More on Multiple Job Holder Data

After digging into some data on multiple job holders, the suggestion in my previous post that the state’s multiple job holders’ rate is indicative of a weak labor market overstated the value of multiple job holder rate as an economic bellwether.  While other indicators do suggest that the state’s low unemployment rate is masking some issues, one of those issues is not necessarily multiple job holders.

There are various reasons why a person takes an additional job.  For instance, in 2010 the BLS published a report examining multiple job holders for the 2000s which noted the reasons why people hold second jobs:

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Reasons for secondary job

While some of those reasons indicate a soft labor market, alone it is not a dispositive metric.  Nationally, multiple job holders as a percentage of the total work force has trended downward over the past 20 years, but has shown short-term increases during economic expansions:

Within multiple job holders are four sub-sets; multiple job holders with a full-time and part-time job (ft/pt), with two full-time jobs (ft/ft), with two part-time jobs (pt/pt), and where hours vary for either the primary or secondary job.  All but the pt/pt group have declined over the past two decades as a percentage of overall employment:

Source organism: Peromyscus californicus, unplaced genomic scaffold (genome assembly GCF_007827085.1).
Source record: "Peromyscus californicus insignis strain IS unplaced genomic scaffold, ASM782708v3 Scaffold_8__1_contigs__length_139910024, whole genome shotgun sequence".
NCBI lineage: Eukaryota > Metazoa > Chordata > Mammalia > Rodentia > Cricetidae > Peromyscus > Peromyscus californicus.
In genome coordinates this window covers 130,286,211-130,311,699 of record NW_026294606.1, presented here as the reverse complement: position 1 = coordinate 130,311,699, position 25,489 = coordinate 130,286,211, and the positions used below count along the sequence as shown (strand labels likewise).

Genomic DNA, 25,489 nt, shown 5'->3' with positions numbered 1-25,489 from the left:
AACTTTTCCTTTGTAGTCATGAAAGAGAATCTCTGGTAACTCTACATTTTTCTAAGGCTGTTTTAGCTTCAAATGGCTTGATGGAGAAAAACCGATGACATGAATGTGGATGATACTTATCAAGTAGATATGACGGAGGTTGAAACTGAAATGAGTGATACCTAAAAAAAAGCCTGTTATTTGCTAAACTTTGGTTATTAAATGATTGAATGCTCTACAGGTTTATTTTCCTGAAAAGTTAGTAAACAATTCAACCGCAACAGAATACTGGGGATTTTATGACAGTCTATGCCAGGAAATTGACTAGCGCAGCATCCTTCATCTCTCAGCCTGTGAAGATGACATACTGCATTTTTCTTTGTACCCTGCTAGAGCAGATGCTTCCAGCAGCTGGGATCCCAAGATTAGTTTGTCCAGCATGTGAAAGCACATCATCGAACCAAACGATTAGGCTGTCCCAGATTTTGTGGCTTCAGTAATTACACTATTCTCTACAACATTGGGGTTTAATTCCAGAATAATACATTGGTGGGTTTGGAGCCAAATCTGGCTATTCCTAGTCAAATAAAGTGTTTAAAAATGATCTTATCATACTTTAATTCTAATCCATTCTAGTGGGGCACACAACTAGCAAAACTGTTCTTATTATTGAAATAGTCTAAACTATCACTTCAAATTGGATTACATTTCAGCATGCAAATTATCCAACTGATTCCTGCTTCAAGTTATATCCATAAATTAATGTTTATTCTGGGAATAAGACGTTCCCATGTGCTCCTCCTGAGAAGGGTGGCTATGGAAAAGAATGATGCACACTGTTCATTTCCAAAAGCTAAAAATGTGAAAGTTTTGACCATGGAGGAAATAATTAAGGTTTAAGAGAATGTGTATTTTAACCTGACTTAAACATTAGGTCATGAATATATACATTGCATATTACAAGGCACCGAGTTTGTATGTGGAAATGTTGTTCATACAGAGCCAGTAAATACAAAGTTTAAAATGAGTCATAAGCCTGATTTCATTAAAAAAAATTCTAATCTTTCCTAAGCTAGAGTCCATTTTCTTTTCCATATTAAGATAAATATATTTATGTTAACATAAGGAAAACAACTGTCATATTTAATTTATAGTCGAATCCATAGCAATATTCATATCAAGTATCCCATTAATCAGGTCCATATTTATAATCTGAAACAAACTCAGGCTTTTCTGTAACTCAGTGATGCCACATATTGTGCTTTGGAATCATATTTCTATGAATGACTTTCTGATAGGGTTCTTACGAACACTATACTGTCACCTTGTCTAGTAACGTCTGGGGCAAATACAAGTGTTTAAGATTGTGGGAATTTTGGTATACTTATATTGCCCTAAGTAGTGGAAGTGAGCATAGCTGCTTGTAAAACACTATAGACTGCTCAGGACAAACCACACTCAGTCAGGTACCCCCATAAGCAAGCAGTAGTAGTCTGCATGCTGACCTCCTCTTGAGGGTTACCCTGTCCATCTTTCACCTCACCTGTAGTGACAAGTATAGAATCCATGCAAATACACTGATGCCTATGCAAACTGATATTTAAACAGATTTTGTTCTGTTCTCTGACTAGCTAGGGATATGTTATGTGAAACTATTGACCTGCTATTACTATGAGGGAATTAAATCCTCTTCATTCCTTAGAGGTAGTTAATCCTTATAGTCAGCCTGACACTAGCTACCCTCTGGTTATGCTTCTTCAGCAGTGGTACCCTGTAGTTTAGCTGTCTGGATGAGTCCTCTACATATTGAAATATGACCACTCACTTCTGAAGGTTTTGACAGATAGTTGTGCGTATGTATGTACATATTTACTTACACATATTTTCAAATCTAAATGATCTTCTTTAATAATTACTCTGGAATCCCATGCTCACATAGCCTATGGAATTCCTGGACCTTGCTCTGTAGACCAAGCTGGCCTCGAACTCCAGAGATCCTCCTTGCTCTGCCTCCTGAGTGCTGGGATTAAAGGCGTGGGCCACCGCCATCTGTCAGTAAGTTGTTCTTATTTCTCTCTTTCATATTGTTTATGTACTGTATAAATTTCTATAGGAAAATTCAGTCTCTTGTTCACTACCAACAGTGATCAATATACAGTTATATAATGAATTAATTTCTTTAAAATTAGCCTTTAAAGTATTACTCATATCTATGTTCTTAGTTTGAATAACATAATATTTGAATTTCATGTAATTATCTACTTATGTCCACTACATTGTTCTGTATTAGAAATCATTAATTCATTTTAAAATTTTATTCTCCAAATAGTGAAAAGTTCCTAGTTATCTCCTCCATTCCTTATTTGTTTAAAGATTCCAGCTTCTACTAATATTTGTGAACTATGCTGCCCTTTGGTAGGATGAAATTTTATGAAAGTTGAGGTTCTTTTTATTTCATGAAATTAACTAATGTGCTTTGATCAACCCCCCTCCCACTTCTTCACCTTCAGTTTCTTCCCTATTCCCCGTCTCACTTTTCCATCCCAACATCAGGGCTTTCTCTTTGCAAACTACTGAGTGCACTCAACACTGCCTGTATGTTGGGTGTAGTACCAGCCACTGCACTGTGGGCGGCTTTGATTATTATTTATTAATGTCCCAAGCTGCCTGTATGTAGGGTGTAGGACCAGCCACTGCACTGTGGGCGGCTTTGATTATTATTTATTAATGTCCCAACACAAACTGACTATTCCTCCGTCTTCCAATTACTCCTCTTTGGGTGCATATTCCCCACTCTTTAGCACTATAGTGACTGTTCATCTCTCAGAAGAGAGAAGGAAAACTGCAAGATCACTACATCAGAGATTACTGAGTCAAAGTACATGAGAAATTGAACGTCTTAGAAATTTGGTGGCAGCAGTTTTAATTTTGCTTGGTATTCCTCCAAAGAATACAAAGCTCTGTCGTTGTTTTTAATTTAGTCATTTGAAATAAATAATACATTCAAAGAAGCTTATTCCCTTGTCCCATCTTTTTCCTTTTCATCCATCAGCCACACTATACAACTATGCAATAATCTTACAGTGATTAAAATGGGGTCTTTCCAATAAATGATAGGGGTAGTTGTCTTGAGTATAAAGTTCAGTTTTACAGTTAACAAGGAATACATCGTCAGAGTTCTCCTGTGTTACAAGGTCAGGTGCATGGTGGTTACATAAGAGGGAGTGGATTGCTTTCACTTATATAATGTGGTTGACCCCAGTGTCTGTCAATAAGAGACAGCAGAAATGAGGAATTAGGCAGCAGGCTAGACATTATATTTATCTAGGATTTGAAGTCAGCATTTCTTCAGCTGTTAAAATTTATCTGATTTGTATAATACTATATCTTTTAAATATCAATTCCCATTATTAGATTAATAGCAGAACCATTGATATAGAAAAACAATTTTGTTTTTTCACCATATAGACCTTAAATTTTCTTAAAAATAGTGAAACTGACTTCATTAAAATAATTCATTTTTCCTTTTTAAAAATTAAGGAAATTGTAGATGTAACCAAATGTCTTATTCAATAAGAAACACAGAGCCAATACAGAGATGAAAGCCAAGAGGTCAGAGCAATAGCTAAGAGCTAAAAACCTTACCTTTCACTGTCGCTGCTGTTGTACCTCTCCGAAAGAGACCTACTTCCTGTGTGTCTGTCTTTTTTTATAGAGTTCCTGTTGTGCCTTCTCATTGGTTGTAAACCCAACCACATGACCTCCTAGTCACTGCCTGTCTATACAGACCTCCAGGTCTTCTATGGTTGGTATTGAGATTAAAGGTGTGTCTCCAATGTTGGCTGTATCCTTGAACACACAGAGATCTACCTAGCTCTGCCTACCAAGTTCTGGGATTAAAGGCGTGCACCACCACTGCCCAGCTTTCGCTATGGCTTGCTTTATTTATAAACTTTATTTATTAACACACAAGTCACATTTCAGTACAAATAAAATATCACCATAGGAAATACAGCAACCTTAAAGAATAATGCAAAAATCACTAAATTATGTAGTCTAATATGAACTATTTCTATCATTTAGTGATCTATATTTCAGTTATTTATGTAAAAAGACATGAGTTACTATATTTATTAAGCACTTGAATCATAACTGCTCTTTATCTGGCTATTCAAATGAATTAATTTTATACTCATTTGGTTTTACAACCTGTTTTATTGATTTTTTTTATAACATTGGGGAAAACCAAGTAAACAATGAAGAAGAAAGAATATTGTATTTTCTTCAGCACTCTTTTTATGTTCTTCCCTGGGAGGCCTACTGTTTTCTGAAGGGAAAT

Moreover, it’s difficult to say that the pt/pt multiple job holders are involuntarily working part-time given the decline in that latter group:

The above strongly suggests that the rate in multiple job holders is pro-cyclical (meaning the rate increases during economic expansion as more jobs are available, and decreases during economic contractions).

Maine’s decade long trend regarding multiple job holders is more ambigous than the national data.  The rate of multiple job holders suggests it is pro-cyclical.  However, unlike the national trend, Maine’s rate of involuntary part-time work has increased, meaning that the rise in multiple job holders could be the result of workers involuntarily taking on part-time work:

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IPTE MJH

State level multiple job holder data is not broken down like the national data, so it is hard to draw a concrete conclusion without knowing whether multiple job holders are ft/pt, pt/pt, or ft/ft.  However, given the state’s continued rise in involuntary part-time work coupled with Maine’s stagnant wages suggests that the rise in multiple job holders could also be involuntary.

Lastly, here is the change in the rate of multiple job holders by state from 2007 to 2013:

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Change in MJH

John Haskell

About John Haskell

John graduated from the University of Southern Maine with a degree in Political Science, and from the University of Maine School of Law. He has worked in both the public and private sectors, and currently, works with a small business services company in the Mid-Coast area.